SEVERAL informal traders and residents have filed an urgent chamber
application at the High Court seeking an order to stop local and
central government from demolishing their vending stalls and tuckshops
across the country.
In an application filed on Sunday 26 April 2020 by Dr Tarisai Mutangi
and Moses Nkomo of Zimbabwe Lawyers for Human Rights, the informal
traders and residents together with some residents associations,
protested that the widespread demolition of tuckshops, vending stalls
and other property belonging to or used by small and medium
enterprises and informal traders by local and central government
personnel was unlawful and should be stopped immediately.
The informal traders, residents and residential associations
represented by Chitungwiza Residents Trust and Kushinga Epworth
Residents Association, which have some members, who are individual
owners and users of tuckshops and vending stalls, want the High Court
to interdict local authorities and central government from demolishing
any tuckshops and vending stalls.
Local and central government authorities have been demolishing
informal traders’ market stalls and tuckshops across the country after
Moyo issued Circular Minute 3 of 2020 addressed to leaders of local
authorities advising them of a recent Cabinet resolution and
instructing them to “take advantage of the national lockdown to clean
up and renovate small and medium enterprises and informal traders’
workspaces” and implored them “to make every effort to comply with the
In purported compliance with Moyo’s circular, local authorities and
their associations by way of random verbal announcement, supposedly
notified owners and users of tuckshops and vending stalls to pull down
their tuckshops and vending stalls or face demolition and immediately
commenced destruction of properties.
The informal traders and residents argued that Moyo’s circular is
unlawful as it was not issued in terms of any provision of the law and
that there is no law which requires local authorities to execute
Cabinet resolutions outside the provisions of the applicable laws.
The unlawful instruction, the residents and informal traders charged,
appears to have been taken seriously by some local authorities which
commenced demolitions in an apparent compliance with Moyo’s circular.
Informal traders and residents argued that the demolition of tuckshops
and vending stalls by local authorities amounts to compulsory
deprivation of property in violation of the fundamental right to
property enshrined in section 71 of the Constitution to the extent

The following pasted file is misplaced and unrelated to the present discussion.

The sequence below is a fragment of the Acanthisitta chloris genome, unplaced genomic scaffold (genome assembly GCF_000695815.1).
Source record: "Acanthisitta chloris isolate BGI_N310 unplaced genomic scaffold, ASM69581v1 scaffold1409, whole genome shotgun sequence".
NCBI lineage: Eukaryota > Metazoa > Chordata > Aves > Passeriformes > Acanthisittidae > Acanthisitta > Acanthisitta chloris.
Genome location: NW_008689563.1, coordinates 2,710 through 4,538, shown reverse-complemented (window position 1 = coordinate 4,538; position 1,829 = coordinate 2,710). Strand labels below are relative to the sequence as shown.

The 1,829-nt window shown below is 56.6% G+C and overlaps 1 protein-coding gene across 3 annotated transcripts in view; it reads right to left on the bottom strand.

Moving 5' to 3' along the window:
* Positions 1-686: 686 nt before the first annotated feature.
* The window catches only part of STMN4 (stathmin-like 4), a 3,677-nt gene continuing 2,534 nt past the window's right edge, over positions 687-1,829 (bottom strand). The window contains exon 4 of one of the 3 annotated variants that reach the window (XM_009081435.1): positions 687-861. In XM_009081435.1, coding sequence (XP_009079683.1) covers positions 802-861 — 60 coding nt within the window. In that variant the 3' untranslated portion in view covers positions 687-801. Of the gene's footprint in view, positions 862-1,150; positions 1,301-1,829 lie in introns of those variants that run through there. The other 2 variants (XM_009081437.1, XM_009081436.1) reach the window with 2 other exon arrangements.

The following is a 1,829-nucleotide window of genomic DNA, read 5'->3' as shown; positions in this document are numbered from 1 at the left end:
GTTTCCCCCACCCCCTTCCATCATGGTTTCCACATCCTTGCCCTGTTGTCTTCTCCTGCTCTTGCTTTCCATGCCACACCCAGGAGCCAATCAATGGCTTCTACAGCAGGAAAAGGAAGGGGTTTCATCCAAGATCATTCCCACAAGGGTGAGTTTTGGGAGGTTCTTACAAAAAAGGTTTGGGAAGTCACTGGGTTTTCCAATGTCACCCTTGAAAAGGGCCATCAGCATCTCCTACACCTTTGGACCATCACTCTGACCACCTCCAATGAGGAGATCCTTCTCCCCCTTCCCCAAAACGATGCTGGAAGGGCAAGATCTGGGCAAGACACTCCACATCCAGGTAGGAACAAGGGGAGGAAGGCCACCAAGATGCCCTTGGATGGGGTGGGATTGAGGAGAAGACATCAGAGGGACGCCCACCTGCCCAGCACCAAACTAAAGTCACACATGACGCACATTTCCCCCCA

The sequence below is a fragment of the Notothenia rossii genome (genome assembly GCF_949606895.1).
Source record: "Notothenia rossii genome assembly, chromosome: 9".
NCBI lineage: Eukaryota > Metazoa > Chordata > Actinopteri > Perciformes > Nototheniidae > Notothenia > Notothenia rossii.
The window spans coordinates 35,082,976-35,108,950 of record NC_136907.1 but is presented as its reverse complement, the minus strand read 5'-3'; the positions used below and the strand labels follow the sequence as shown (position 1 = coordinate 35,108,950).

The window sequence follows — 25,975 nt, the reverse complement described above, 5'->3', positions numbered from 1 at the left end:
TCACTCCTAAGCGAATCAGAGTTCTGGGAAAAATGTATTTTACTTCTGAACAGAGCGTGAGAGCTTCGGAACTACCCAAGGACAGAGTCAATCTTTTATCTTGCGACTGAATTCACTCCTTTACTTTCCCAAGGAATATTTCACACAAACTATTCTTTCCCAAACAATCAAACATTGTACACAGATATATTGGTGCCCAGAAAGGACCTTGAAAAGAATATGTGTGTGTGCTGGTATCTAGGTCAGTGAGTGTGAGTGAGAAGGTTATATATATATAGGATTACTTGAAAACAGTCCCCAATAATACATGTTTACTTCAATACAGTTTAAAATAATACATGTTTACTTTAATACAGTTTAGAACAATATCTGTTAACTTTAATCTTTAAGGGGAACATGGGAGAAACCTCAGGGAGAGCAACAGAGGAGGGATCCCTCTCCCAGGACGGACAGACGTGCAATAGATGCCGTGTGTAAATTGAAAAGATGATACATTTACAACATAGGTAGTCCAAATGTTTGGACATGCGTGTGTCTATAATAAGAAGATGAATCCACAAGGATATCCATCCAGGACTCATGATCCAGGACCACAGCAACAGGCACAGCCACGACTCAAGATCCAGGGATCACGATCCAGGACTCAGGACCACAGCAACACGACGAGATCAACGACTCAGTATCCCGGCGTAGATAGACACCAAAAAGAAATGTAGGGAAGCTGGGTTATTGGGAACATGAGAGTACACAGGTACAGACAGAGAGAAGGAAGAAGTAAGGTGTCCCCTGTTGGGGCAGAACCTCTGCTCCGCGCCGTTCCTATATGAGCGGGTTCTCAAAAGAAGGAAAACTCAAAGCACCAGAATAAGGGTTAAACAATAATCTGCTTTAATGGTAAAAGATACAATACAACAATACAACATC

that the affected owners and users of tuckshops and vending stalls pay
fees and levies to local authorities and had not consented to the
pulling down of their properties.
Local authorities, the informal traders and residents said, have been
indiscriminately demolishing tuckshops and vending stalls without any
consultation with the affected citizens including those who have been
paying fees and levies to councils. By demanding such fees and rates,
local authorities do acknowledge the legal existence of the affected
vending stalls and tuckshops and cannot suddenly deem them illegal
structures, the informal traders charged.
The informal traders and residents said local councils have not
complied with section 199(3) of the Urban Councils Act, which requires
proper notice of any proposed demolition of illegal structure to be
given to the owner of such a structure, a provision which provides for
an appeal against the notice to be filed with the Administrative Court
within 28 days, during which period no action may be taken on the
basis of the notice until the appeal is either determined or
Moyo’s circular, the residents and informal traders charged, is a
blatant violation of the lockdown measures announced by government
through Statutory Instrument 83 of 2020 as it necessitates the
congregation of people among them vendors and local authorities’
personnel at the vending stalls and tuckshop sites to carry out the
instructions issued by local councils thus exposing citizens to
infection by the deadly coronavirus.
Furthermore, local authority employees deployed to carry out the
illegal demolitions of vending stalls and tuckshops, the residents and
informal traders argued, were doing so in their regular workplace
attires contrary to the instruction in Moyo’s circular and World
Health Organisation Guidelines that they ought to put on personal
protective equipment to prevent contracting and spreading coronavirus.
Residents and informal traders noted that the workers conducting the
demolitions have not been declared as essential service employees as
required by the law and that the demolition of citizens’ only source
of legitimate livelihood, especially as government is struggling to
provide social support to those in need of it due to resource
constraints exacerbated by inability of people to work during the
national lockdown, does not meet the definition of essential service
and can wait.
The informal traders said the state, with all its might and resources,
can always clear up and renovate workspaces without violating the
fundamental rights of its citizens and moreover, Moyo’s circular did
not mandate local authorities to demolish any structures, but simply
requires them to clear and renovate and hence it is possible for them
to rearrange small to medium enterprises’ workspaces without